Rosemary Hill writes:
The 1960s were Iris Murdoch’s heyday as a writer, the period when her literary reputation was highest and when her fiction was most in tune with socially experimental times. It was then, in 1964, while she was teaching philosophy at the Royal College of Art, that she met David Morgan, who was one of her students. The account he has written of their relationship combines his own reminiscences with some of her letters to him and veers between the unsettling and the excruciating . . . At their first private meeting Murdoch explained her rules for the relationship. He was not to sleep with her, but as they sat on the sofa in her London flat they kissed. A book lay between them. ‘It had become impossible not to touch you,’ she wrote to him afterwards, ‘to draw you a good deal closer – and perhaps it’s surprising we held out so long with only Piero della Francesca between us like a drawn sword.’ Morgan thoughtfully compares this with his own feelings about the encounter. There was the excitement ‘that a famous novelist was interested in me’, then a ‘moment of revulsion’ when he kissed her and the thought, as she pulled away from him sharply, ‘that she must have had dentures and was afraid that I might dislodge them’. As events develop it is hard to know whom to feel more anguished for. On the one hand there is Murdoch, positioning herself carefully at restaurant tables so as to have the light behind her, with the confidence, she tells Morgan, of ‘25 years behind me of being told in the most extravagant terms that I am beautiful’, all unaware that she reminds him (‘and I say this with tenderness’) of Wurzel Gummidge’s sister.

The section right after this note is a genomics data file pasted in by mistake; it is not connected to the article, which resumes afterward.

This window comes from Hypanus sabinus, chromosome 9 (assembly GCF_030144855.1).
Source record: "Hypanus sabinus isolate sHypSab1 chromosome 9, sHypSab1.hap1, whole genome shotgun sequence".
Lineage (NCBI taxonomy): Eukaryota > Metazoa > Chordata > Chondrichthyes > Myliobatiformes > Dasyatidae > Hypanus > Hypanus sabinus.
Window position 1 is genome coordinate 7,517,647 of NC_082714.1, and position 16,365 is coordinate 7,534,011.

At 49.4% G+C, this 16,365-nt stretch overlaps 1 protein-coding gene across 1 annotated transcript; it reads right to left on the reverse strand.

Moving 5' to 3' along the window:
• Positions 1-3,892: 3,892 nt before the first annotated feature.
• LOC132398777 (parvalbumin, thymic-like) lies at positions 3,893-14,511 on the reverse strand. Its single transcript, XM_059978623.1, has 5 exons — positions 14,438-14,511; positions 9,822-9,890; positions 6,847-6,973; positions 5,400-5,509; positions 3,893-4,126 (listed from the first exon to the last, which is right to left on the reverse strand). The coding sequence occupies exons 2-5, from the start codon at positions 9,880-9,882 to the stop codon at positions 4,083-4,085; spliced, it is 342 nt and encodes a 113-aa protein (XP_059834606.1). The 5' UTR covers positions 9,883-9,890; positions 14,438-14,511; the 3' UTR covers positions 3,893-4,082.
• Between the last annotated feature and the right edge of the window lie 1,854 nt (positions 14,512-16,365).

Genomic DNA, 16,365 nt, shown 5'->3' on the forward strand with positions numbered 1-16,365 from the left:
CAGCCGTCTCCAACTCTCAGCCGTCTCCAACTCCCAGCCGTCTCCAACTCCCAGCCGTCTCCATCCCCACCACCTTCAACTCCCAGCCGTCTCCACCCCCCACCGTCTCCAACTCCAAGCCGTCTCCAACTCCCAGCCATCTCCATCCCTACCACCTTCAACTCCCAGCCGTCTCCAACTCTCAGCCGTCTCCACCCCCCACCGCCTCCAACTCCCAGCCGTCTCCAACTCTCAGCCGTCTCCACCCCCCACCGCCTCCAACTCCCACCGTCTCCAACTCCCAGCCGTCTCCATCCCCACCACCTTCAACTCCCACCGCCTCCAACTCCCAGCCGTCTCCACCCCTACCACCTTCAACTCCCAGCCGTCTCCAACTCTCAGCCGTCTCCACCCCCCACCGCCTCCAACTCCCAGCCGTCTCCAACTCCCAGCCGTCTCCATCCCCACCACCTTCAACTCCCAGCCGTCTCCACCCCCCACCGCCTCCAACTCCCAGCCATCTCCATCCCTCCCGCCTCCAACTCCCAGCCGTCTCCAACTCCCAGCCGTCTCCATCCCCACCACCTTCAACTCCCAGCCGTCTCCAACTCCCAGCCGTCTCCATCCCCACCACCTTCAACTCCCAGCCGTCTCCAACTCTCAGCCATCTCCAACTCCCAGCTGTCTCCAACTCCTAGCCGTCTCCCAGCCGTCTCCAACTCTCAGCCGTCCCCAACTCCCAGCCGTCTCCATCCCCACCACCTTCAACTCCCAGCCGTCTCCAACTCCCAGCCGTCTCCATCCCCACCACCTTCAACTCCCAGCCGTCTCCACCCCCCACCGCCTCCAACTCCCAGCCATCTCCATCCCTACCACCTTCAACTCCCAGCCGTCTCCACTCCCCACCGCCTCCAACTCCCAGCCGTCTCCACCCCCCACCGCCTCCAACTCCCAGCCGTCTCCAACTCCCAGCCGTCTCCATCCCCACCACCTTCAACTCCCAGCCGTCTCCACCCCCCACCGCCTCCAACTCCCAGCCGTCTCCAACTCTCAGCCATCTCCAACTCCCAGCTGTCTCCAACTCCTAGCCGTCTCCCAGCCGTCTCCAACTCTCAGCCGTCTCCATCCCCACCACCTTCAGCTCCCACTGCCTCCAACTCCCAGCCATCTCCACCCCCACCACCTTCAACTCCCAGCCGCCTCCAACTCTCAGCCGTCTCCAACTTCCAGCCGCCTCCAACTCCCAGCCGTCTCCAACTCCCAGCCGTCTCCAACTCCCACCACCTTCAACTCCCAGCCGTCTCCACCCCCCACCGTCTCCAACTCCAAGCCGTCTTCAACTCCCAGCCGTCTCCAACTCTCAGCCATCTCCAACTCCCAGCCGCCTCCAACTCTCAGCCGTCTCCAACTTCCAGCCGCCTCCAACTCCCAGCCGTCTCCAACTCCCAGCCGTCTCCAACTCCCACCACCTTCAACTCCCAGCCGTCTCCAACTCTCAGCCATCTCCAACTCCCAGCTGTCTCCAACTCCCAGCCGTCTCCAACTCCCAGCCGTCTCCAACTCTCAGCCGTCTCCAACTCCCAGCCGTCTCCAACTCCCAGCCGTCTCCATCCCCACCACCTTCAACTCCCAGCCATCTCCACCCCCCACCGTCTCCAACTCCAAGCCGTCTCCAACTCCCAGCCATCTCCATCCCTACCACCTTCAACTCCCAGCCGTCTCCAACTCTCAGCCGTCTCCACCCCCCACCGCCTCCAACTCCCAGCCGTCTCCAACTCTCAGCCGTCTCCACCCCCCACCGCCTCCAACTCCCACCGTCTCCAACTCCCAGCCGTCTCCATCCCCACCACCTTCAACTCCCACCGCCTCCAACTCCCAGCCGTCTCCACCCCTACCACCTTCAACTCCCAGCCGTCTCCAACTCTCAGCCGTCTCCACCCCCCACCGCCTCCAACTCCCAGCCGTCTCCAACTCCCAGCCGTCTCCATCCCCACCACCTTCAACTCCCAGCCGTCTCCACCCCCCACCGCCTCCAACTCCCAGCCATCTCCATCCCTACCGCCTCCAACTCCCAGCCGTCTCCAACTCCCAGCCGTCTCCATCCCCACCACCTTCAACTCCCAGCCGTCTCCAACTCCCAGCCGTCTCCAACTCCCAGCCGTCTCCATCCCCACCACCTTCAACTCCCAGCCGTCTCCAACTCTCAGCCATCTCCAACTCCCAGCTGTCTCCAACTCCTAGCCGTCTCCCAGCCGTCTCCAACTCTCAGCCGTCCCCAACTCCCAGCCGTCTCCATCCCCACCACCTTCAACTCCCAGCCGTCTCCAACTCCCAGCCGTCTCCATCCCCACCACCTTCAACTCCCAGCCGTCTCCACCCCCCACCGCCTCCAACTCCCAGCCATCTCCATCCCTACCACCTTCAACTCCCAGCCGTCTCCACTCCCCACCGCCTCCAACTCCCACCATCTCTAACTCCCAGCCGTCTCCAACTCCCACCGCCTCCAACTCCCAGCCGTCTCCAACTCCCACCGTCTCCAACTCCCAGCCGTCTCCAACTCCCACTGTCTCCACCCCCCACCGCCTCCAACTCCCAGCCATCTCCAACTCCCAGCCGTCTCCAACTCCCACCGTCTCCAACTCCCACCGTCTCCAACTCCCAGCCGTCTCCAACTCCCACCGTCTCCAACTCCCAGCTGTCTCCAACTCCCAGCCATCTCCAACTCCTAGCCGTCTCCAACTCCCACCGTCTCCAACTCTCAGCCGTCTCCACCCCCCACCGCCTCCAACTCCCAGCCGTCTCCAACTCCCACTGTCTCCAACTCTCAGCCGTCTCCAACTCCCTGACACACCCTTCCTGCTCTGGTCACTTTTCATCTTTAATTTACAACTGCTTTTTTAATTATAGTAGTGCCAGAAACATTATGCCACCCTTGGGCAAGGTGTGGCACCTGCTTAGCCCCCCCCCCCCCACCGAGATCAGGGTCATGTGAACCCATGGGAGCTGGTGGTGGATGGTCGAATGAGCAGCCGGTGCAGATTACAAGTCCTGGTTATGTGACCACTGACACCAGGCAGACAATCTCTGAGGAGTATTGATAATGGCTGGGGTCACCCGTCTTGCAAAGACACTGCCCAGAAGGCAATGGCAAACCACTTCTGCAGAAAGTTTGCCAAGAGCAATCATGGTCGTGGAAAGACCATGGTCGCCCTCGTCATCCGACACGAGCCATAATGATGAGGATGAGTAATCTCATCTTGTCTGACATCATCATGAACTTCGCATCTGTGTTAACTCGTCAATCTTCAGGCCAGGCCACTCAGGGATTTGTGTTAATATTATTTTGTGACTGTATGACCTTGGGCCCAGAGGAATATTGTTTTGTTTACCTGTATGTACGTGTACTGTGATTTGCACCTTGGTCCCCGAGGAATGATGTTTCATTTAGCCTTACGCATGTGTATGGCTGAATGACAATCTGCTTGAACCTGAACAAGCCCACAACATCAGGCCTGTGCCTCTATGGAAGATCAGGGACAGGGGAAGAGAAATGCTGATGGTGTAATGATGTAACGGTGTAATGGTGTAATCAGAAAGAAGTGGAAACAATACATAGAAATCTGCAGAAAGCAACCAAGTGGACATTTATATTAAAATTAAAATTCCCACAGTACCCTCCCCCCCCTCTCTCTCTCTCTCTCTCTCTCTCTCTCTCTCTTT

(LRB 22 April 2010)
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